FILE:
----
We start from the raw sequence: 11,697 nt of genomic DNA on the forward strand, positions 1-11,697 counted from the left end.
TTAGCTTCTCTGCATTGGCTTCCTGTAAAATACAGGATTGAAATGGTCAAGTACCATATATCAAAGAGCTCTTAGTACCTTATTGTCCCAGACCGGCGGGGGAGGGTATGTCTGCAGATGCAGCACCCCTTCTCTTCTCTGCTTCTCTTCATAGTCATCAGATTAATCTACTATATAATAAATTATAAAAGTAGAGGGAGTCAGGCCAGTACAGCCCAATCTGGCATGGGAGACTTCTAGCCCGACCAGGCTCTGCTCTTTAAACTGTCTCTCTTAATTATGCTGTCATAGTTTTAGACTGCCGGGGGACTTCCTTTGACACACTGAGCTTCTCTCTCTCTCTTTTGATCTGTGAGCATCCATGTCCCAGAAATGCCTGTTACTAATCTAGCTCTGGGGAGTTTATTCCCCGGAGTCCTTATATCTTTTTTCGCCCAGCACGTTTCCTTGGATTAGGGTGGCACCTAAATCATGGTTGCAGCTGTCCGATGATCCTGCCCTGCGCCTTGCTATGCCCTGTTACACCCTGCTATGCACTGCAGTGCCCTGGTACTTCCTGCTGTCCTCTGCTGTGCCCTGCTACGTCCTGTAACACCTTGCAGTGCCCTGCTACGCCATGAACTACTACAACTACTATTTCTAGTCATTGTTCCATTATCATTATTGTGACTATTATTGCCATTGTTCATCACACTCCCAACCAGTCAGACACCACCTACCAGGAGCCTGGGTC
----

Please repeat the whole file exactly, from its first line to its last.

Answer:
We start from the raw sequence: 11,697 nt of genomic DNA on the forward strand, positions 1-11,697 counted from the left end.
TTAGCTTCTCTGCATTGGCTTCCTGTAAAATACAGGATTGAAATGGTCAAGTACCATATATCAAAGAGCTCTTAGTACCTTATTGTCCCAGACCGGCGGGGGAGGGTATGTCTGCAGATGCAGCACCCCTTCTCTTCTCTGCTTCTCTTCATAGTCATCAGATTAATCTACTATATAATAAATTATAAAAGTAGAGGGAGTCAGGCCAGTACAGCCCAATCTGGCATGGGAGACTTCTAGCCCGACCAGGCTCTGCTCTTTAAACTGTCTCTCTTAATTATGCTGTCATAGTTTTAGACTGCCGGGGGACTTCCTTTGACACACTGAGCTTCTCTCTCTCTCTTTTGATCTGTGAGCATCCATGTCCCAGAAATGCCTGTTACTAATCTAGCTCTGGGGAGTTTATTCCCCGGAGTCCTTATATCTTTTTTCGCCCAGCACGTTTCCTTGGATTAGGGTGGCACCTAAATCATGGTTGCAGCTGTCCGATGATCCTGCCCTGCGCCTTGCTATGCCCTGTTACACCCTGCTATGCACTGCAGTGCCCTGGTACTTCCTGCTGTCCTCTGCTGTGCCCTGCTACGTCCTGTAACACCTTGCAGTGCCCTGCTACGCCATGAACTACTACAACTACTATTTCTAGTCATTGTTCCATTATCATTATTGTGACTATTATTGCCATTGTTCATCACACTCCCAACCAGTCAGACACCACCTACCAGGAGCCTGGGTC